Toyota loaned me a Highlander with all-wheel drive for the Chicago Auto. Lexus tossed me an IS 350 F Sport that I took to New York. The driving conditions ranged from the Super Bowl Sunday blizzard to sunny and dry coming back from NYC. The one constant condition: America’s over the road truck drivers seem to think that their time and fuel is more valuable than of people driving cars and light trucks.
If pressed, I’m pretty sure that I could come up with at least a half dozen different posts on the connection between automobiles and popular music, particularly rock ‘n roll and blues. There are songs like Terraplane Blues, Little Red Corvette and Baby You Can Drive My Car. You could probably do a series of coffee table books just on the car collections of rock stars like Eric Clapton, Mark Knopfler, J. Geils, Jeff Beck, Billy Gibbons and many others. “Stars & Cars” or “Cars & Guitars” has been used as a display or exhibit theme by museums devoted to both automobiles and musical instruments. It shouldn’t come as a surprise that people who love both cars and guitars have managed to join those interests, at the enthusiast level, with licensing deals, and at the advanced design studio level.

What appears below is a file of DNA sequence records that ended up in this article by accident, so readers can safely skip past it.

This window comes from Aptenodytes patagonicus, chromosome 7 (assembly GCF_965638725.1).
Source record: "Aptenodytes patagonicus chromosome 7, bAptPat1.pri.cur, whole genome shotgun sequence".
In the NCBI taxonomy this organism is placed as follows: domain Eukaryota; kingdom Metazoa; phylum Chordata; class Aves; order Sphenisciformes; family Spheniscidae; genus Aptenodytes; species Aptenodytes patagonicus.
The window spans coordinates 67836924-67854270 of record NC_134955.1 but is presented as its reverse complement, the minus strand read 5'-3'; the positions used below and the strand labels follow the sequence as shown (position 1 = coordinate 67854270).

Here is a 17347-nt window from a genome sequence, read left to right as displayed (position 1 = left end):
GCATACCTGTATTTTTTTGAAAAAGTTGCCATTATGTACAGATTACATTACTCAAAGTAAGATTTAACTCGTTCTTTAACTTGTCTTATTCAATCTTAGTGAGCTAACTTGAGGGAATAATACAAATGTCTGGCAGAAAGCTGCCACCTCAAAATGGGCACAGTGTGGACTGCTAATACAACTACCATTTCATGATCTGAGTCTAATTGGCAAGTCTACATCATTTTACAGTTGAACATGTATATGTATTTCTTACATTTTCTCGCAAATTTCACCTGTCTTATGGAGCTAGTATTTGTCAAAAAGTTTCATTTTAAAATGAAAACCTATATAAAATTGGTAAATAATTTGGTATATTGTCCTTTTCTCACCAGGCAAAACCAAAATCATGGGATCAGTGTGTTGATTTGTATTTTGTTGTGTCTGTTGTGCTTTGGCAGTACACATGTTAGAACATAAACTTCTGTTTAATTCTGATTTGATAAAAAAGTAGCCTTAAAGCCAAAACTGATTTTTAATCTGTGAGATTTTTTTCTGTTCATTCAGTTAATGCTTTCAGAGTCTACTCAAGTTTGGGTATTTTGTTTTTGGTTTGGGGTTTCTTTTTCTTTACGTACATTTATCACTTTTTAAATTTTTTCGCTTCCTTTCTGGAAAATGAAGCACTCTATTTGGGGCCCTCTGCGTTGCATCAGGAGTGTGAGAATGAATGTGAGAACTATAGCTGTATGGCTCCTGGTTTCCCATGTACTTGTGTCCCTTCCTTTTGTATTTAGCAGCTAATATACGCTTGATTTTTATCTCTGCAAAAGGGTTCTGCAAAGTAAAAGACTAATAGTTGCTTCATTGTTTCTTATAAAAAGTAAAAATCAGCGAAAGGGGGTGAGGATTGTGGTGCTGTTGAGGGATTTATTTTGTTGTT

Hillary Clinton has gotten at least a little bit of publicity for her presidential campaign-launching trip across America in a conversion van she’s nicknamed “Scooby”, apparently after the Scooby Doo cartoon show’s Mystery Machine. While the van has had high visibility as Clinton’s made seemingly impromptu stops – like at a Chipotle restaurant and more staged campaign events while pundits have discussed the strategy and symbolism of Mrs. Clinton’s road trip – little attention in the general media has been paid to the van itself.